Here’s the part that’s WAY different than any approach you may have tried to weight loss.  We are not going to try to loose weight, instead we are going to eat for the weight we want to achieve.  Get your current weight number from Ace then compare that to your desired weight number so you can be clear with yourself about how much of a change needs to happen.  Being honest with yourself is paramount to actually making a lasting change.  This affirmative approach to getting where you want to be rather than the restrictive approach that will only work while you are “restricting” will result in an entirely new outlook on the way you are doing things and why.  More importantly it will result in lasting change.  

  1. The next Budget question you need to ask is “How much added sugar can I eat in a day?”  Hint: One fancy drink from Starbucks can blow your budget for two days!

I have not seen anything have a bigger and more immediate impact on weight loss, inflammation, and energy level than keeping to a SUGAR BUDGET.  It’s remarkably simple but may not be as easy as you think.  Sugar is everywhere!

Based on the guidelines set by the American Heart Association, your goal for the day is no more than 9 teaspoons of “added sugar” for Men and 6 teaspoons for women.  We’re talking about “added sugar” not naturally occurring sugars in whole foods so don’t panic. 

Women 25 grams/6 Teaspoons (4.2 grams = 1 teaspoon)

Men 36 grams/9 Teaspoons (4.2 grams = 1 teaspoon)

The next Budget question is, “How much time do I have (have I made) to prep my meals?”  Hint: Most likely not enough.  It’s going to take some rearranging to make the time available. 

If you eat the typical schedule of 3 meals a day, that’s 21 meals that you need in a week’s time.  That’s a lot!  So if time is not on your side you’ll need to figure out a reasonable way to stay consistent and not feel overwhelmed with meal prep.  Figure out in advance what you will make and what you will purchase.  There are many healthy pre-made or meal delivery options available to help with some of the burden.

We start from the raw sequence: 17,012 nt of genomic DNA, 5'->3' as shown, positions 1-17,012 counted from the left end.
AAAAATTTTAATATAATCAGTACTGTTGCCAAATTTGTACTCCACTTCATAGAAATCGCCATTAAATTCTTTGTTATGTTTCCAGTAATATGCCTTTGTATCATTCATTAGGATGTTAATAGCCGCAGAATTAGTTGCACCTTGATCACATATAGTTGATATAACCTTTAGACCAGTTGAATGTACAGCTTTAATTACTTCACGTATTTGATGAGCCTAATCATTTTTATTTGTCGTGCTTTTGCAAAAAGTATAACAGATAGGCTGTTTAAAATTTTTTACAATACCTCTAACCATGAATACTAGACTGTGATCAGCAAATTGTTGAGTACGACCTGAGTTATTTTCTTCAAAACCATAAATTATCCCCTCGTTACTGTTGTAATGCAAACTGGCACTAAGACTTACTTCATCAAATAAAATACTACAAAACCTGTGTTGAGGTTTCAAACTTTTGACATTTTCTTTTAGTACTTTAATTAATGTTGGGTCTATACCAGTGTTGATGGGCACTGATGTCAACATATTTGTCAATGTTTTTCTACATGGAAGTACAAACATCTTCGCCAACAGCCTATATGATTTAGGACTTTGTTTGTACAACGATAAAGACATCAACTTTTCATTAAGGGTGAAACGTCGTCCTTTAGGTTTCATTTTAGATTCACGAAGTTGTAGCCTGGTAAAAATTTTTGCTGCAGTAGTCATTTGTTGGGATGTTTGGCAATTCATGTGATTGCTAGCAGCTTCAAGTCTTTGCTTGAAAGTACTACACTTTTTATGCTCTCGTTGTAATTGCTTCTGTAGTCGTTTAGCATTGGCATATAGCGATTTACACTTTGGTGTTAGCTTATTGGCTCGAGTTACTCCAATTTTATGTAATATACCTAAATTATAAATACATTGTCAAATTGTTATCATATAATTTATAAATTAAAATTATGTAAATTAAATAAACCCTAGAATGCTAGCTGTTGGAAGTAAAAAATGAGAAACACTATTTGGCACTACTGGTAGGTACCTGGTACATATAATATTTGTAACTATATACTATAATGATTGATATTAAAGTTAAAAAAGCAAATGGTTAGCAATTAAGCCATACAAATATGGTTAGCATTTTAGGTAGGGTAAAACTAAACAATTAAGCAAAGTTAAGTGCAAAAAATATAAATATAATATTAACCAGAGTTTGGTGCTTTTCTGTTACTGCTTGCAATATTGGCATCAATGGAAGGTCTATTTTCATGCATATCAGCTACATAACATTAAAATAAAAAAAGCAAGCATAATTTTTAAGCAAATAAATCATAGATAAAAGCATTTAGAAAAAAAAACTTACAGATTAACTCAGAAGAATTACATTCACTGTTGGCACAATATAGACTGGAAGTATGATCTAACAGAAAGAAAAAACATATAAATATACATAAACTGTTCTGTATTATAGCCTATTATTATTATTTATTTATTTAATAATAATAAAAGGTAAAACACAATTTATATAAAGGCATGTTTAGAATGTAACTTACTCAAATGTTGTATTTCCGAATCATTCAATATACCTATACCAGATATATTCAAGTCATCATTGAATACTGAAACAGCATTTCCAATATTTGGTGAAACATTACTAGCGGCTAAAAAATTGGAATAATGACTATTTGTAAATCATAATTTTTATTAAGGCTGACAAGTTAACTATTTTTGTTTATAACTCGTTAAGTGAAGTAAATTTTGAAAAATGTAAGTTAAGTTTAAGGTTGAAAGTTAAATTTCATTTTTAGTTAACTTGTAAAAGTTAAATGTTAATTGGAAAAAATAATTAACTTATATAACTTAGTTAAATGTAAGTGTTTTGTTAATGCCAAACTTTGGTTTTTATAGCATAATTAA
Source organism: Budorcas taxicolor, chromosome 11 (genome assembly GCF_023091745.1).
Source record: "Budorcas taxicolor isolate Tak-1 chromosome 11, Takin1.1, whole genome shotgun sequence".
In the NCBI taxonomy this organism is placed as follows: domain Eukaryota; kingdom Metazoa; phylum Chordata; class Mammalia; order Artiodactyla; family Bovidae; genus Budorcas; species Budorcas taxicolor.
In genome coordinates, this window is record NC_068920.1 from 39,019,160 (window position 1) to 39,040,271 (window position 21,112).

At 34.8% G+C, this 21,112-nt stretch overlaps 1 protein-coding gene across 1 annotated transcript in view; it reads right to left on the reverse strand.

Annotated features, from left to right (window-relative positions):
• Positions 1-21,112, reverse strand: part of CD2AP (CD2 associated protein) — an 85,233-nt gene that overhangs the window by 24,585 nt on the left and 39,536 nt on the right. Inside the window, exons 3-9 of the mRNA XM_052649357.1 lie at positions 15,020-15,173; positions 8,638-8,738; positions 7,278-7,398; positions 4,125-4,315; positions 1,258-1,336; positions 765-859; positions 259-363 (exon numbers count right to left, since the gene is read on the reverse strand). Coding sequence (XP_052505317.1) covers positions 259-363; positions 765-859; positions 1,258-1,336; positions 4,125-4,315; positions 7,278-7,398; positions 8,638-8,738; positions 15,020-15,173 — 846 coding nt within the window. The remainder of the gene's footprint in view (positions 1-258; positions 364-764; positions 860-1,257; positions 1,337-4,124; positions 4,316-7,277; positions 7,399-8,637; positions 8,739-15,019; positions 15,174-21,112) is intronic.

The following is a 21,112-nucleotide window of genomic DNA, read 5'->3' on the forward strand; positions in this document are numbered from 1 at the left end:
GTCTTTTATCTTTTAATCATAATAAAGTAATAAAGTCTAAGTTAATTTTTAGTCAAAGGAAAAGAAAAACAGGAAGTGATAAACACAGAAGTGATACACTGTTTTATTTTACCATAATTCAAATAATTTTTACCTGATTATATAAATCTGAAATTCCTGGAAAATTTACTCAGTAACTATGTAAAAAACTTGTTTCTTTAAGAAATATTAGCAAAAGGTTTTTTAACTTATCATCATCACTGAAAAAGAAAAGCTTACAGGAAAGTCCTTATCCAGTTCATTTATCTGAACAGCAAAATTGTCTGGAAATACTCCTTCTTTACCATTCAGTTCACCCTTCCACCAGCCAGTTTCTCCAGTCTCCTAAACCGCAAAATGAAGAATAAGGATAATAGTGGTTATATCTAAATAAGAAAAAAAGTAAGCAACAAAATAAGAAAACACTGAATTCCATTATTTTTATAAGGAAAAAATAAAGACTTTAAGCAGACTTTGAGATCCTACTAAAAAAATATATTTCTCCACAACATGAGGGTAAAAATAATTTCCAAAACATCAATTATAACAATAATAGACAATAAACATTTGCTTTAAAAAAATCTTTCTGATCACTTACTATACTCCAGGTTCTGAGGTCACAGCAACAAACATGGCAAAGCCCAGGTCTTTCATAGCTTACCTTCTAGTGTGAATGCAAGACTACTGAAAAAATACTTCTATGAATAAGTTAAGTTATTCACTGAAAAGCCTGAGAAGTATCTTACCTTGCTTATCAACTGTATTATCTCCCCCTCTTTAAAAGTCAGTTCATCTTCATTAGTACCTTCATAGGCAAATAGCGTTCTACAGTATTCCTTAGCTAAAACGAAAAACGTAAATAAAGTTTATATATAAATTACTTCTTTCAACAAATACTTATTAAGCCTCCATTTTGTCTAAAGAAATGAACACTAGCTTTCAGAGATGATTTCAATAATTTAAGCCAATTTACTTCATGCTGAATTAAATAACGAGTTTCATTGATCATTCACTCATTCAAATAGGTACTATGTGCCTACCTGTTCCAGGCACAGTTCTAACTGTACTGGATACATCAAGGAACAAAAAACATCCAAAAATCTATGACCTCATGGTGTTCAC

The last Budget question is, “How much time do I have (have I made) to participate in the fitness activity of my choice?” 

I strongly suggest going with 20 minutes as your time budget.  Of all the workouts I’ve done over the years, the 20 minute interval training method reaps the most rewards within the most efficient amount of time.  Of course, if you already are budgeting more time than that on a daily basis great, keep going!  I’m guessing though that for most people you just need a simple regimen that you can easily wrap your mind around and stick to so that puts us back at the 20 minute workout.

With the time blocked out you can now fill it with whatever option you like, just fill it.  

Here is a list of ideas:

HIIT (one of my well loved 20 minute workouts, do this at least 3x a week)




Weight Training




Ahh, we made it to the last B.  A Baseline is so valuable because it tells you where your starting point is. How can you know if you’ve improved if you don’t know where you started?

Baseline Questions:

What is my current weight?

What is my current fitness level?

What is my current eating plan?

There is no need to judge your answers just be honest with yourself and get them on paper.  This is your Baseline.  This is the foundation you’ll build the new you upon.   

Ok, so a quick recap.  Boundaries are intended to give you clarity that leads to freedom: you choose your Boundaries.  A Budget allows you to know what parameters you’re working within and what constraints you have, they are the essence of good decision making: Get clear on your Budgets.  A Baseline clarifies your starting point and allows you to recognize your success: Know your Baseline!  

To get started, use the 3 week timeframe I suggested earlier as an opportunity to try new things, assess progress, and make tweaks.  Set a reminder on your phone for every three weeks.  Use this as an opportunity to do a quick inventory of your Three B’s.  Ask yourself how it’s all going.  What’s working, what needs to change?  It’s your life, your health, your happiness, and your choices that will make the difference! 

Providing Helpful Horsemanship skills to horse-people of all disciplines. Curated by Robin Martinez, a lifelong horsewoman with a passion for learning and teaching. Together with her husband Dionicio, they own Blackjack Farm in San Diego, CA where they train and compete their own jumping and dressage horses.